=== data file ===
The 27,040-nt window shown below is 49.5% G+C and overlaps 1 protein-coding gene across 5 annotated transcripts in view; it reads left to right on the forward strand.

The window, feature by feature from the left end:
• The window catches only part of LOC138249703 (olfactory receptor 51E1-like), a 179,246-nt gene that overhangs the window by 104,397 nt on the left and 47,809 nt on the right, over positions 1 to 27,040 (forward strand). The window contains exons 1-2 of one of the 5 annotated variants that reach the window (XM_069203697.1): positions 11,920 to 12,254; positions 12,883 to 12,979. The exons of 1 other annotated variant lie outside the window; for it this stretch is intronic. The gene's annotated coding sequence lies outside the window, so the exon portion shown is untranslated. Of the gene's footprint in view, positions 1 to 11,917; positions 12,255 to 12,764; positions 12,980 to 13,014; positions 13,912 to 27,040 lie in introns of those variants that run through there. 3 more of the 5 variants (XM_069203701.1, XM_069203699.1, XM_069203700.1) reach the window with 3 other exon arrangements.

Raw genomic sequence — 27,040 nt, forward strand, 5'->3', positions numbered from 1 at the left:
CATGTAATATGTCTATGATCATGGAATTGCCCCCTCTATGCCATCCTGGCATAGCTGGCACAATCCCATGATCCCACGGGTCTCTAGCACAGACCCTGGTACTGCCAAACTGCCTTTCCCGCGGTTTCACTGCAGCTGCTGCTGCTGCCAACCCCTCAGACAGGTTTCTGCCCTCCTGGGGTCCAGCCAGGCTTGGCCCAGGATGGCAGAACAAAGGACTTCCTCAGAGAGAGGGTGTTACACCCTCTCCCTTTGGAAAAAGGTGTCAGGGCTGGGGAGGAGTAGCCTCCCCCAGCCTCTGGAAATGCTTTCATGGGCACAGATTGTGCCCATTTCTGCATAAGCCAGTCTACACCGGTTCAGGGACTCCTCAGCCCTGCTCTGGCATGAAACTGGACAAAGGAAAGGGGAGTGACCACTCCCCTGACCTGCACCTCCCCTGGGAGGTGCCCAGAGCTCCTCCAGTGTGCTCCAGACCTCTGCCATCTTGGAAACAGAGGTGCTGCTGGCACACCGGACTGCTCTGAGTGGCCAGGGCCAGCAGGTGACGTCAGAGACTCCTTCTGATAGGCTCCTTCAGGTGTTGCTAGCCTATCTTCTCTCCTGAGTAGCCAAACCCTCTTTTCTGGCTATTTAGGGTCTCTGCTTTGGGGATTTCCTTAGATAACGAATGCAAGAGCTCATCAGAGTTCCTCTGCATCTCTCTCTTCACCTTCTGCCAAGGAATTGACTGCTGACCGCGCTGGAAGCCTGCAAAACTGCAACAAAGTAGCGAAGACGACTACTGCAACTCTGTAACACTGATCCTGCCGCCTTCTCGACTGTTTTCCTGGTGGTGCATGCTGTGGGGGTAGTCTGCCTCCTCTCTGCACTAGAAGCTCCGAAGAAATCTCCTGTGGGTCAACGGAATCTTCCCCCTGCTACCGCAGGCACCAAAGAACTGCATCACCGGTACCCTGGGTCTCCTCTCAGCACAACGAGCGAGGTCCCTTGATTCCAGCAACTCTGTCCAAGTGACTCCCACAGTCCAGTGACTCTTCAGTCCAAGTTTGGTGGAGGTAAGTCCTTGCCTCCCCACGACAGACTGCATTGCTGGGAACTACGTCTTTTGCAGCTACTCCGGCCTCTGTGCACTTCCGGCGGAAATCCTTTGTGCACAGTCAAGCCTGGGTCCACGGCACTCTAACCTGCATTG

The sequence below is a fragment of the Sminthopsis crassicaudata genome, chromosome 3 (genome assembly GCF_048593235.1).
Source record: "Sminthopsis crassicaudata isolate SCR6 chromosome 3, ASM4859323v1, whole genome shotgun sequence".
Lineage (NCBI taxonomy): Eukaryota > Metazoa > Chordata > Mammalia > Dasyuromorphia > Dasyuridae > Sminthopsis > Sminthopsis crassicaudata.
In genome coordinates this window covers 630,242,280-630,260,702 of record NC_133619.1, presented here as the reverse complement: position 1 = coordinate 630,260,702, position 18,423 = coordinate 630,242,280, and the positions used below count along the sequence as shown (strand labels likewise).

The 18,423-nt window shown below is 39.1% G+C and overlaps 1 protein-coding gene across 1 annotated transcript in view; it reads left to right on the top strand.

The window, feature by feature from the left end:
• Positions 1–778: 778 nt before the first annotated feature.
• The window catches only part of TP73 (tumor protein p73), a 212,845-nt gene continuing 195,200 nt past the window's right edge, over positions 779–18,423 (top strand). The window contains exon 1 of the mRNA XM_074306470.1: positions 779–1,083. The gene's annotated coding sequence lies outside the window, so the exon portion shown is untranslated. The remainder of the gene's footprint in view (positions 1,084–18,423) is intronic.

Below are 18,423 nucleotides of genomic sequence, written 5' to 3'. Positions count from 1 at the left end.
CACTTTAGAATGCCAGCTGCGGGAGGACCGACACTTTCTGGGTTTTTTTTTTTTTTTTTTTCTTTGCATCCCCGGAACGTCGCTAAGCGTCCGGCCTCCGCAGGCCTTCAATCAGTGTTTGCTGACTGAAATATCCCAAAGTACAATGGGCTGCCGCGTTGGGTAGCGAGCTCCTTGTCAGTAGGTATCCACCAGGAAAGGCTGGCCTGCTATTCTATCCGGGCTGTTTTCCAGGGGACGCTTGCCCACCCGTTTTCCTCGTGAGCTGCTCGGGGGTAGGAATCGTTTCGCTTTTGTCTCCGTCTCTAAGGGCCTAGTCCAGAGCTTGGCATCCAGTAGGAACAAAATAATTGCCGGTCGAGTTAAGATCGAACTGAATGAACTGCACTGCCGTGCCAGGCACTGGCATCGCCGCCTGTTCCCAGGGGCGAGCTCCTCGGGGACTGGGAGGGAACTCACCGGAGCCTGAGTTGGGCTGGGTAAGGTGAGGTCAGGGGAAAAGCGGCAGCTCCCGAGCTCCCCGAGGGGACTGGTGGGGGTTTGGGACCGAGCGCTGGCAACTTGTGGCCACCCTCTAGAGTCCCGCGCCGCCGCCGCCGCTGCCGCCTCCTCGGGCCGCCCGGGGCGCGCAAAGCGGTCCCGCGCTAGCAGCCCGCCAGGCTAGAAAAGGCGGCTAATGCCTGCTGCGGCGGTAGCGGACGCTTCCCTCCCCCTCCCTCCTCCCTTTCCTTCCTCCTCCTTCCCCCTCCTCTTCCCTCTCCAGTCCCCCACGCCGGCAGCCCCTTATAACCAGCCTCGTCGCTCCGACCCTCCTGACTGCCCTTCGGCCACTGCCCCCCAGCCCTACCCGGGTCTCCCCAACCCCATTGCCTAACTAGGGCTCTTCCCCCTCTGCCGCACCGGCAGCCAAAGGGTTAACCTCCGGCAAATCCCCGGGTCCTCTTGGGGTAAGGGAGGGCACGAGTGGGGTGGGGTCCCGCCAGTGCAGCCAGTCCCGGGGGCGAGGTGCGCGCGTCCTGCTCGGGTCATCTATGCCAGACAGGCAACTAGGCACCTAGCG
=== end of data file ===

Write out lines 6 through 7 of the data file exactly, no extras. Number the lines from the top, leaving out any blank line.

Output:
The sequence below is a fragment of the Sminthopsis crassicaudata genome, chromosome 3 (genome assembly GCF_048593235.1).
Source record: "Sminthopsis crassicaudata isolate SCR6 chromosome 3, ASM4859323v1, whole genome shotgun sequence".